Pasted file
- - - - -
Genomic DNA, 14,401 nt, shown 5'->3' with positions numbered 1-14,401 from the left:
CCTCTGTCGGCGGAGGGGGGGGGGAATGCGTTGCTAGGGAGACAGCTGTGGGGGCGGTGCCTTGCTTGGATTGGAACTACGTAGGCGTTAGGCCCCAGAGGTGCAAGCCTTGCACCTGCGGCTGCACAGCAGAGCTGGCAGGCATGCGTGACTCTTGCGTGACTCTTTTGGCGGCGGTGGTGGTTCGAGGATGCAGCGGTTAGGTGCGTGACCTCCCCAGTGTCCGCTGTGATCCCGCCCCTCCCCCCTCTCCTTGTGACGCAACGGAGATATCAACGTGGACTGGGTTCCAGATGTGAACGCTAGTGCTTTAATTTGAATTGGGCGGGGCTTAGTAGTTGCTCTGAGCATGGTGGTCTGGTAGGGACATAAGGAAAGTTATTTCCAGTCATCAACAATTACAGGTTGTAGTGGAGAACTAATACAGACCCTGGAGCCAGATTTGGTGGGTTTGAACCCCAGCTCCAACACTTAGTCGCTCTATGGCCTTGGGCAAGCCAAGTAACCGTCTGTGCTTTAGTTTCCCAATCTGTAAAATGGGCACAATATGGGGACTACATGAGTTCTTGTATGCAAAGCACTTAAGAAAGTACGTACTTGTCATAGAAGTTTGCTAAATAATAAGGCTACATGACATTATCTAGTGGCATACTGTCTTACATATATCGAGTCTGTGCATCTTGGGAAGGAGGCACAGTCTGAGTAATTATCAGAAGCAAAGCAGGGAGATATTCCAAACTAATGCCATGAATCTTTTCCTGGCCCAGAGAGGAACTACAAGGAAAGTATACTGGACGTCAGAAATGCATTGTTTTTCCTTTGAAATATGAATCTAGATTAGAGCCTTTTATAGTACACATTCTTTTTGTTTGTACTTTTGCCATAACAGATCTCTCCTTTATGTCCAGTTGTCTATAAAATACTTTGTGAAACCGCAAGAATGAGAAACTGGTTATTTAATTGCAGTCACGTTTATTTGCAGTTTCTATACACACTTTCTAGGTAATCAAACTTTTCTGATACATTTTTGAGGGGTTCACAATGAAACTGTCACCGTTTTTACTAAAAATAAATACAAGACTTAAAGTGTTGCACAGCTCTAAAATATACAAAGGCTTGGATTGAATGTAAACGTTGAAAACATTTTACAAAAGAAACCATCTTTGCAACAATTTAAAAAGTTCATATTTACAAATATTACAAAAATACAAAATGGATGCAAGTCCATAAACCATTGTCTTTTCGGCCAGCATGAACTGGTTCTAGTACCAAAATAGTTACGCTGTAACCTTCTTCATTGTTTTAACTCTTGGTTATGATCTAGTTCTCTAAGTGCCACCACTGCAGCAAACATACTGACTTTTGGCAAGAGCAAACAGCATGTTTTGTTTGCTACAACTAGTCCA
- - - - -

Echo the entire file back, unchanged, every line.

Genomic DNA, 14,401 nt, shown 5'->3' with positions numbered 1-14,401 from the left:
CCTCTGTCGGCGGAGGGGGGGGGGAATGCGTTGCTAGGGAGACAGCTGTGGGGGCGGTGCCTTGCTTGGATTGGAACTACGTAGGCGTTAGGCCCCAGAGGTGCAAGCCTTGCACCTGCGGCTGCACAGCAGAGCTGGCAGGCATGCGTGACTCTTGCGTGACTCTTTTGGCGGCGGTGGTGGTTCGAGGATGCAGCGGTTAGGTGCGTGACCTCCCCAGTGTCCGCTGTGATCCCGCCCCTCCCCCCTCTCCTTGTGACGCAACGGAGATATCAACGTGGACTGGGTTCCAGATGTGAACGCTAGTGCTTTAATTTGAATTGGGCGGGGCTTAGTAGTTGCTCTGAGCATGGTGGTCTGGTAGGGACATAAGGAAAGTTATTTCCAGTCATCAACAATTACAGGTTGTAGTGGAGAACTAATACAGACCCTGGAGCCAGATTTGGTGGGTTTGAACCCCAGCTCCAACACTTAGTCGCTCTATGGCCTTGGGCAAGCCAAGTAACCGTCTGTGCTTTAGTTTCCCAATCTGTAAAATGGGCACAATATGGGGACTACATGAGTTCTTGTATGCAAAGCACTTAAGAAAGTACGTACTTGTCATAGAAGTTTGCTAAATAATAAGGCTACATGACATTATCTAGTGGCATACTGTCTTACATATATCGAGTCTGTGCATCTTGGGAAGGAGGCACAGTCTGAGTAATTATCAGAAGCAAAGCAGGGAGATATTCCAAACTAATGCCATGAATCTTTTCCTGGCCCAGAGAGGAACTACAAGGAAAGTATACTGGACGTCAGAAATGCATTGTTTTTCCTTTGAAATATGAATCTAGATTAGAGCCTTTTATAGTACACATTCTTTTTGTTTGTACTTTTGCCATAACAGATCTCTCCTTTATGTCCAGTTGTCTATAAAATACTTTGTGAAACCGCAAGAATGAGAAACTGGTTATTTAATTGCAGTCACGTTTATTTGCAGTTTCTATACACACTTTCTAGGTAATCAAACTTTTCTGATACATTTTTGAGGGGTTCACAATGAAACTGTCACCGTTTTTACTAAAAATAAATACAAGACTTAAAGTGTTGCACAGCTCTAAAATATACAAAGGCTTGGATTGAATGTAAACGTTGAAAACATTTTACAAAAGAAACCATCTTTGCAACAATTTAAAAAGTTCATATTTACAAATATTACAAAAATACAAAATGGATGCAAGTCCATAAACCATTGTCTTTTCGGCCAGCATGAACTGGTTCTAGTACCAAAATAGTTACGCTGTAACCTTCTTCATTGTTTTAACTCTTGGTTATGATCTAGTTCTCTAAGTGCCACCACTGCAGCAAACATACTGACTTTTGGCAAGAGCAAACAGCATGTTTTGTTTGCTACAACTAGTCCA